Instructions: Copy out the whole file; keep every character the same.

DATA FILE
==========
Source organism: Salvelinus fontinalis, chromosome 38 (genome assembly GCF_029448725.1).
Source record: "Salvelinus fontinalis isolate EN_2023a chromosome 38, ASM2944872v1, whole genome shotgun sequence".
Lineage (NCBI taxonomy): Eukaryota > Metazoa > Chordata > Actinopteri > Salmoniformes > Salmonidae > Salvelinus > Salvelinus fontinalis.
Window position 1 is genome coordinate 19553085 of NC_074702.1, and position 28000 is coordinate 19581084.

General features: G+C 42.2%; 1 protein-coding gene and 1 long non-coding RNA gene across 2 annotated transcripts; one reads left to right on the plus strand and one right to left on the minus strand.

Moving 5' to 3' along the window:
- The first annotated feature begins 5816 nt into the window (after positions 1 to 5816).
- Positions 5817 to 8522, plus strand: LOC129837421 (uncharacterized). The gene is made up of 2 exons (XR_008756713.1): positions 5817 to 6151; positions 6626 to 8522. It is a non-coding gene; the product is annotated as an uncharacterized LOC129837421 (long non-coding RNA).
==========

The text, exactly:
Source organism: Salvelinus fontinalis, chromosome 38 (genome assembly GCF_029448725.1).
Source record: "Salvelinus fontinalis isolate EN_2023a chromosome 38, ASM2944872v1, whole genome shotgun sequence".
Lineage (NCBI taxonomy): Eukaryota > Metazoa > Chordata > Actinopteri > Salmoniformes > Salmonidae > Salvelinus > Salvelinus fontinalis.
Window position 1 is genome coordinate 19553085 of NC_074702.1, and position 28000 is coordinate 19581084.

General features: G+C 42.2%; 1 protein-coding gene and 1 long non-coding RNA gene across 2 annotated transcripts; one reads left to right on the plus strand and one right to left on the minus strand.

Moving 5' to 3' along the window:
- The first annotated feature begins 5816 nt into the window (after positions 1 to 5816).
- Positions 5817 to 8522, plus strand: LOC129837421 (uncharacterized). The gene is made up of 2 exons (XR_008756713.1): positions 5817 to 6151; positions 6626 to 8522. It is a non-coding gene; the product is annotated as an uncharacterized LOC129837421 (long non-coding RNA).